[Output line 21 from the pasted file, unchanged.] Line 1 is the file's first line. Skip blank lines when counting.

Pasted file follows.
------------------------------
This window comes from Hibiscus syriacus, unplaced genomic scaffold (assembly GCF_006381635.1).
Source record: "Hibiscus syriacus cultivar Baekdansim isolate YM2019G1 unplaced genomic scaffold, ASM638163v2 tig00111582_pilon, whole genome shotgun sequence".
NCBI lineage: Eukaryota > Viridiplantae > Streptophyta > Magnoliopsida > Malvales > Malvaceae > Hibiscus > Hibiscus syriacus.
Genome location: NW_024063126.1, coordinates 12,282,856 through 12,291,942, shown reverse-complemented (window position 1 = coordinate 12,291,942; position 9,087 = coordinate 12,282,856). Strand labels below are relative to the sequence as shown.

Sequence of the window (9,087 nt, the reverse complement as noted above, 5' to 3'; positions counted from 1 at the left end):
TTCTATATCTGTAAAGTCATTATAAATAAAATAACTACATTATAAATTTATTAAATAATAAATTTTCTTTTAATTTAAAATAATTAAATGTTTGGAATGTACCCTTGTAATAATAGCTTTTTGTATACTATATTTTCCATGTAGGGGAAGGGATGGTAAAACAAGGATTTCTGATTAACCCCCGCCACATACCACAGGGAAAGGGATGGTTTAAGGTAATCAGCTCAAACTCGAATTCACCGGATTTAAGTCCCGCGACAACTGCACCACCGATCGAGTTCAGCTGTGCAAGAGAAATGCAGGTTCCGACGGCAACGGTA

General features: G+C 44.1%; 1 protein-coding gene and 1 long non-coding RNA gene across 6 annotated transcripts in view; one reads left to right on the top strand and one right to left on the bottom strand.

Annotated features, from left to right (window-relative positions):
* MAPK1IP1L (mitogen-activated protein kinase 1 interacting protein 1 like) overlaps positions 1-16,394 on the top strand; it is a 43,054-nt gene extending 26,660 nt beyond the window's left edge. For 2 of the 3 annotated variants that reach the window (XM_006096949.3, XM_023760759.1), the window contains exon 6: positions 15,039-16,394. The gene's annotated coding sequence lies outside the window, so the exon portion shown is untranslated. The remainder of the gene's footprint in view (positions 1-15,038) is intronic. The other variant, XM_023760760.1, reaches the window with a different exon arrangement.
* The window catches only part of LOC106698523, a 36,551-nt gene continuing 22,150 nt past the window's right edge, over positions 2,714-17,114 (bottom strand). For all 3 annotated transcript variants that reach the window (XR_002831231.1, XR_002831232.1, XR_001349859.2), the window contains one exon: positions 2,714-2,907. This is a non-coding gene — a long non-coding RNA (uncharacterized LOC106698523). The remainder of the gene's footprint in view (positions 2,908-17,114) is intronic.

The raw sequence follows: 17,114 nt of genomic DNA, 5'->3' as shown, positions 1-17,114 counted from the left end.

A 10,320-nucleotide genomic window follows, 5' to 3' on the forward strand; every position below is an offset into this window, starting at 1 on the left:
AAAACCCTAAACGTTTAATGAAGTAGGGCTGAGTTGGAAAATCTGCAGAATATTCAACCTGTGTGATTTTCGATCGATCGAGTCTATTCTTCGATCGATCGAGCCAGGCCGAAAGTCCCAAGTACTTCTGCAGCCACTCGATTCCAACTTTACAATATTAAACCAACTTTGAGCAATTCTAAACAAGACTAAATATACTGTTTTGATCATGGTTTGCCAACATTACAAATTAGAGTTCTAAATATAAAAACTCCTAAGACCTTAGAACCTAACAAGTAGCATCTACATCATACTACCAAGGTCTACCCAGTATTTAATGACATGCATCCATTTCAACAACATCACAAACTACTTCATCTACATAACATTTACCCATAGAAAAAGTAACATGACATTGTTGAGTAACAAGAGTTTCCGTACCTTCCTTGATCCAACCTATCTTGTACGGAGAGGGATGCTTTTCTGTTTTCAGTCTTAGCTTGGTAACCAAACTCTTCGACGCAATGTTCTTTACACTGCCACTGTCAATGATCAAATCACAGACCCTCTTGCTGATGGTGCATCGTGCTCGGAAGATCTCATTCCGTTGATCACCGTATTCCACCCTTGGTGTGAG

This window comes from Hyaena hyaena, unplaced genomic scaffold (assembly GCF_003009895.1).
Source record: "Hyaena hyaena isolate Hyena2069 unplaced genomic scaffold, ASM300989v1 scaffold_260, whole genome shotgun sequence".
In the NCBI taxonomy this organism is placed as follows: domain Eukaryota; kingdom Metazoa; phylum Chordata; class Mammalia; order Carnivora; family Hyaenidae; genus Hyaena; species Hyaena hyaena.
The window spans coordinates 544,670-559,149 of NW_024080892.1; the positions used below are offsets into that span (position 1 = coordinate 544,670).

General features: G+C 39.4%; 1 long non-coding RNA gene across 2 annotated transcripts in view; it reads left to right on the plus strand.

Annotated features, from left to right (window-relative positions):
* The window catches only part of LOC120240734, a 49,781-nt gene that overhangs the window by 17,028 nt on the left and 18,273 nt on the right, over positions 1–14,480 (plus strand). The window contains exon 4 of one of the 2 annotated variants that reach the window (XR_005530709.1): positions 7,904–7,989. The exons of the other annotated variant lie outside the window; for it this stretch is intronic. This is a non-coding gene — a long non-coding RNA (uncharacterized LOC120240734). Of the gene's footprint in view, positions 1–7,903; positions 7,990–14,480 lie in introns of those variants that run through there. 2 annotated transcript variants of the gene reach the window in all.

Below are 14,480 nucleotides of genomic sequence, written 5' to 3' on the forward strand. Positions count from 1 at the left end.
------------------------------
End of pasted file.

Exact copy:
Below are 14,480 nucleotides of genomic sequence, written 5' to 3' on the forward strand. Positions count from 1 at the left end.